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Heat Advisory: Protecting Health on a Warming Planet
by Dr. Alan Lockwood

Drawing on peer-reviewed scientific and medical research, Dr. Lockwood meticulously details the symptoms of climate change and their medical side effects.

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High-stakes debate looming over EPA power to regulate pollutants

March 2, 2011

The showdown in the U.S. Congress over the EPA’s power to regulate pollutants has been slightly postponed, but recent actions by the House of Representatives make clear that the upcoming debate will be high-stakes.

The assault on the EPA arose when the House recently passed a Continuing Resolution (C.R.).  Although ostensibly a budget bill, the C.R. was loaded down with amendments to limit or revoke the EPA’s authority to regulate greenhouse gases, mercury and other air toxics, water pollutants, coal ash, and mountaintop removal wastes. 

Many of the amendments to this supposed budget bill do not reduce expenditures.  Rather, they simply halt EPA enforcement of programs to stop big polluters from contaminating air and water. 

The C.R. has now been supplanted by a stopgap, short-term continuation of funding that does not include the House’s amendments.  Thus, Congress will temporarily dodge the bullet aimed at the heart of the EPA.

However, when the budget debate resumes in a few short weeks, both houses of Congress will likely have to consider the sweeping restrictions that the House tried to impose on the EPA.  These included provisions to:

  • Block the EPA from enforcing the rule that regulates mercury and other air toxics emissions from cement plants.  Mercury can damage the developing brain, reduce IQ, and cause mental retardation, behavioral problems, and developmental abnormalities.  Cement plants are a major source of mercury emissions in the U.S.
  • Eliminate funding for EPA control of greenhouse gas emissions from stationary sources.  This would exempt coal-fired power plants, steel mills, refineries and other major greenhouse gas emitters.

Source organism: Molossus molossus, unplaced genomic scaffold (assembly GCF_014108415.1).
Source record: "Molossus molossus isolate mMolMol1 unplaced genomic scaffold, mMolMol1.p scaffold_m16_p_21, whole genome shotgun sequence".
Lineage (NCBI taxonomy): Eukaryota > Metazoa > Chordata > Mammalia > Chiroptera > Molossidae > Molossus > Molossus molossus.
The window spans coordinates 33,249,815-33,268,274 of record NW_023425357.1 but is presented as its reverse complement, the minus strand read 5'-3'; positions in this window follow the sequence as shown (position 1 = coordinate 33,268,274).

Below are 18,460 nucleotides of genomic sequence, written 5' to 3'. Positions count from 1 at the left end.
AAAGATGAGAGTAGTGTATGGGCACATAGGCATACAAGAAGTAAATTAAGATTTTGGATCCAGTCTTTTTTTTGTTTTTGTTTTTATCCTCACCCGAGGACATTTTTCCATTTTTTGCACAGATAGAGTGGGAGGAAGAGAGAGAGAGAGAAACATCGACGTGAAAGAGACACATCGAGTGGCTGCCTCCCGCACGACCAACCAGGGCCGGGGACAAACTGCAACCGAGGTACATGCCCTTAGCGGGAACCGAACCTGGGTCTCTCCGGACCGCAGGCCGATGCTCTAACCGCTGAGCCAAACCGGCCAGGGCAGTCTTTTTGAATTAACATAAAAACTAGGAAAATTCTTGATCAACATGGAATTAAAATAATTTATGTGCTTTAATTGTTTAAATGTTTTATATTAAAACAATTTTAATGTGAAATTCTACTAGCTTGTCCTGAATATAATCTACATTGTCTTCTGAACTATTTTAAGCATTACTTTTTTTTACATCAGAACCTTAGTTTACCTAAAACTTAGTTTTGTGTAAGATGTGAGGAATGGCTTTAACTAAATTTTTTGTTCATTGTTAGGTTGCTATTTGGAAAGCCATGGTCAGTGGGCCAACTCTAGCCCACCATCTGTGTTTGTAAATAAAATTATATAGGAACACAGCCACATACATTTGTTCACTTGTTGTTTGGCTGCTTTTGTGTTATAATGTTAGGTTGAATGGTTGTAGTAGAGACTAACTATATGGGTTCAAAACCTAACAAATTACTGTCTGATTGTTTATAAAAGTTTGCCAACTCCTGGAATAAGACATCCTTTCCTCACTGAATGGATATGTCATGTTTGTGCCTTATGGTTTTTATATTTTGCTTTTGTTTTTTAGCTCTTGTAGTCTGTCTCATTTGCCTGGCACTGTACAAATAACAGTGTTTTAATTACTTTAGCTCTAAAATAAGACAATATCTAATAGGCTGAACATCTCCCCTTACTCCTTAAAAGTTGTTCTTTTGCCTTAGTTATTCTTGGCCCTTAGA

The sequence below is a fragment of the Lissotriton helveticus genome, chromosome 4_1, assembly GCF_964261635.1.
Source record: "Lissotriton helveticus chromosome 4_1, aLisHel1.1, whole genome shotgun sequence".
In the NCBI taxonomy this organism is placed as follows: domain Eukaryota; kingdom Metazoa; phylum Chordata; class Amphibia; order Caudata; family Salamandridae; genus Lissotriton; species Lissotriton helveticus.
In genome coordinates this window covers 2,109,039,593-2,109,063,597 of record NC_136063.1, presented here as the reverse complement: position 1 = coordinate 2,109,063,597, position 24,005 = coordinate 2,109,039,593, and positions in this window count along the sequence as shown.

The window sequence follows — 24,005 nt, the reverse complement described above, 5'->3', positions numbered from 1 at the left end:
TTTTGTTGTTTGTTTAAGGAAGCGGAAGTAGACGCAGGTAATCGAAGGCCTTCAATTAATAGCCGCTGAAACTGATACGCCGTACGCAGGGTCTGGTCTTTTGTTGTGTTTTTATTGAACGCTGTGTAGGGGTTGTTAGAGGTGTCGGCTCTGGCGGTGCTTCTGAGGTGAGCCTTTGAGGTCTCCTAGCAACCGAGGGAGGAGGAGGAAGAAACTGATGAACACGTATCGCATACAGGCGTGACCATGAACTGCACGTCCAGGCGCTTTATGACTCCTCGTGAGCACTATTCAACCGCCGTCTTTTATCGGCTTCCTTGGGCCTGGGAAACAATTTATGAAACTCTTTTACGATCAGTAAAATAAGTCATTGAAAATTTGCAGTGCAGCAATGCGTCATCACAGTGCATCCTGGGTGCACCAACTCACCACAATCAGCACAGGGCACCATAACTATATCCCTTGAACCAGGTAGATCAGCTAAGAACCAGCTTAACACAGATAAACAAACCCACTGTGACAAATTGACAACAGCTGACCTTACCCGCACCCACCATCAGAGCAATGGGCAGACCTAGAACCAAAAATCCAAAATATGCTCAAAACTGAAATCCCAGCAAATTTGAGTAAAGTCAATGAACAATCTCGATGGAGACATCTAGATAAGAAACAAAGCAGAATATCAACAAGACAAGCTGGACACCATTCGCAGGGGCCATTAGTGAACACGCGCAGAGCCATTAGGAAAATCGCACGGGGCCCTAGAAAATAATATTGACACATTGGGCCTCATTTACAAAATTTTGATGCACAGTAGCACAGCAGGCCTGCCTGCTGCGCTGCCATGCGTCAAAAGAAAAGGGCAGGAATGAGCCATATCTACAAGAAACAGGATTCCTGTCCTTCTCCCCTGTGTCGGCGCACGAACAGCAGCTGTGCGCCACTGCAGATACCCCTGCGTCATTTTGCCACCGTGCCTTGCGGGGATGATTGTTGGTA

• Prohibit the use of funds by EPA to regulate coal ash as a hazardous waste, thus prematurely ending EPA consideration of regulating the safe disposal of this toxic substance.
  • Stop the EPA from administering or enforcing Clean Water Act provisions for mountaintop removal.
  • Halt certain state and regional water standards and programs.

In the long run, these actions are projected to increase health care costs as our society faces the rising illnesses that will inevitably result. PSR’s chapters and national office continue to work to underscore to Congress the importance to health of reducing air and water toxics. 

Not all the amendments were budget-neutral; total funding for the EPA was slashed by $3 billion.

Action Alerts

  • Tell the EPA: Don't delay methane protections

    Tell the EPA: don't delay the proposed rule to capture leaking methane gas. Our health and the health of the climate cannot wait!

  • Tell Congress—defend the Clean Air Act against Big Oil!

    President Trump, his new EPA administrator Scott Pruitt, and some in Congress are attempting to block or weaken clean air and climate protections like the Clean Power Plan. Tell your member of Congress to support full implementation of the Clean Air Act and the Clean Power Plan.

More action alerts»

Resources

  • Video: Fracking - Too Dirty, Too Dangerous

    Former executive director of Physicians for Social Responsibility, Catherine Thomasson, MD, presents findings from PSR's report "Too Dirty, Too Dangerous: Why Health Professionals Reject Natural Gas". It is based on summaries of recent medical and scientific studies which clearly convey the health threats that accompany use of methane as a fuel. Read more »

  • Webinar: The Fight for Solar

    Solar energy is one of our best hopes for a clean energy future – yet some utility companies are trying to stifle the spread of rooftop solar. Learn more about the fight for rooftop ("distributed") solar. Read more »

  • Regional Greenhouse Gas Initiative (RGGI) Fact Sheet

    RGGI has significantly reduced air pollution from fossil fuel power plants, improving the health of people living in the Northeast and mid-Atlantic regions. Read more »

In the Spotlight

  • November 30, 2016
    Eating for Climate and Health
    PSR's new PowerPoint presentation on how climate change impacts food production, and agriculture's contribution to climate change.